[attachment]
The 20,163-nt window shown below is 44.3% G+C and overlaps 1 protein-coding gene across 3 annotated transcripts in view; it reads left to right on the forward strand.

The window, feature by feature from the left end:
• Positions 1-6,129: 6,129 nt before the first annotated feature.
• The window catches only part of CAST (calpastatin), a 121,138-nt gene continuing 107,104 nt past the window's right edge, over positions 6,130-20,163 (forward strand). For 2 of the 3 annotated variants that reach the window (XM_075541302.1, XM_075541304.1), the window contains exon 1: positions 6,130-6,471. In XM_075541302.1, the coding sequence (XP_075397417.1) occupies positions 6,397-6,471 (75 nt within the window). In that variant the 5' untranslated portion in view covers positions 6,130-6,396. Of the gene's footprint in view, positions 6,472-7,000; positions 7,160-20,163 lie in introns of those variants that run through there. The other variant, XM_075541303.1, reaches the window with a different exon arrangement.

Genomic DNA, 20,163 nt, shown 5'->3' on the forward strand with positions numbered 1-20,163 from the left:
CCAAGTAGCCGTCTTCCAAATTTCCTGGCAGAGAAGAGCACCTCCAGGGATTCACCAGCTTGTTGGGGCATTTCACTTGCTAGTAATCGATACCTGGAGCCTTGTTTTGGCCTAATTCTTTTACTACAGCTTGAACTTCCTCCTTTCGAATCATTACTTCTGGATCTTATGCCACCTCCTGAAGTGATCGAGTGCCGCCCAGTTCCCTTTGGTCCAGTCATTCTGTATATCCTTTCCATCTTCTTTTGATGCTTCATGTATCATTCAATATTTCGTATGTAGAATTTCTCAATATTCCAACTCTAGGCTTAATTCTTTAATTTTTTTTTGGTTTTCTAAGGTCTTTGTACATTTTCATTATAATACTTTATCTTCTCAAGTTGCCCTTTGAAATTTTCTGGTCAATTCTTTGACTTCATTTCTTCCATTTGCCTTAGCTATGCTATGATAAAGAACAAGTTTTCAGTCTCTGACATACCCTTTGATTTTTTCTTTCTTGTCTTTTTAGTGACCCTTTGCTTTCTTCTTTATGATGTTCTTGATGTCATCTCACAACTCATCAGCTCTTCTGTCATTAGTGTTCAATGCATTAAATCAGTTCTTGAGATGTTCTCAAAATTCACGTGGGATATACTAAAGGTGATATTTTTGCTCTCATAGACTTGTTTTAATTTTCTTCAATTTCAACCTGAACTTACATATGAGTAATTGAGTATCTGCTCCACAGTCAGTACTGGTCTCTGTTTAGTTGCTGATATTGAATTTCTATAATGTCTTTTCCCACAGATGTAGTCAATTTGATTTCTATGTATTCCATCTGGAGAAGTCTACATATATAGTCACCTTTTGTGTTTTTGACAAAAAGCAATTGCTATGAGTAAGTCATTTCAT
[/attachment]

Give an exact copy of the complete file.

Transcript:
The 20,163-nt window shown below is 44.3% G+C and overlaps 1 protein-coding gene across 3 annotated transcripts in view; it reads left to right on the forward strand.

The window, feature by feature from the left end:
• Positions 1-6,129: 6,129 nt before the first annotated feature.
• The window catches only part of CAST (calpastatin), a 121,138-nt gene continuing 107,104 nt past the window's right edge, over positions 6,130-20,163 (forward strand). For 2 of the 3 annotated variants that reach the window (XM_075541302.1, XM_075541304.1), the window contains exon 1: positions 6,130-6,471. In XM_075541302.1, the coding sequence (XP_075397417.1) occupies positions 6,397-6,471 (75 nt within the window). In that variant the 5' untranslated portion in view covers positions 6,130-6,396. Of the gene's footprint in view, positions 6,472-7,000; positions 7,160-20,163 lie in introns of those variants that run through there. The other variant, XM_075541303.1, reaches the window with a different exon arrangement.

Genomic DNA, 20,163 nt, shown 5'->3' on the forward strand with positions numbered 1-20,163 from the left:
CCAAGTAGCCGTCTTCCAAATTTCCTGGCAGAGAAGAGCACCTCCAGGGATTCACCAGCTTGTTGGGGCATTTCACTTGCTAGTAATCGATACCTGGAGCCTTGTTTTGGCCTAATTCTTTTACTACAGCTTGAACTTCCTCCTTTCGAATCATTACTTCTGGATCTTATGCCACCTCCTGAAGTGATCGAGTGCCGCCCAGTTCCCTTTGGTCCAGTCATTCTGTATATCCTTTCCATCTTCTTTTGATGCTTCATGTATCATTCAATATTTCGTATGTAGAATTTCTCAATATTCCAACTCTAGGCTTAATTCTTTAATTTTTTTTTGGTTTTCTAAGGTCTTTGTACATTTTCATTATAATACTTTATCTTCTCAAGTTGCCCTTTGAAATTTTCTGGTCAATTCTTTGACTTCATTTCTTCCATTTGCCTTAGCTATGCTATGATAAAGAACAAGTTTTCAGTCTCTGACATACCCTTTGATTTTTTCTTTCTTGTCTTTTTAGTGACCCTTTGCTTTCTTCTTTATGATGTTCTTGATGTCATCTCACAACTCATCAGCTCTTCTGTCATTAGTGTTCAATGCATTAAATCAGTTCTTGAGATGTTCTCAAAATTCACGTGGGATATACTAAAGGTGATATTTTTGCTCTCATAGACTTGTTTTAATTTTCTTCAATTTCAACCTGAACTTACATATGAGTAATTGAGTATCTGCTCCACAGTCAGTACTGGTCTCTGTTTAGTTGCTGATATTGAATTTCTATAATGTCTTTTCCCACAGATGTAGTCAATTTGATTTCTATGTATTCCATCTGGAGAAGTCTACATATATAGTCACCTTTTGTGTTTTTGACAAAAAGCAATTGCTATGAGTAAGTCATTTCAT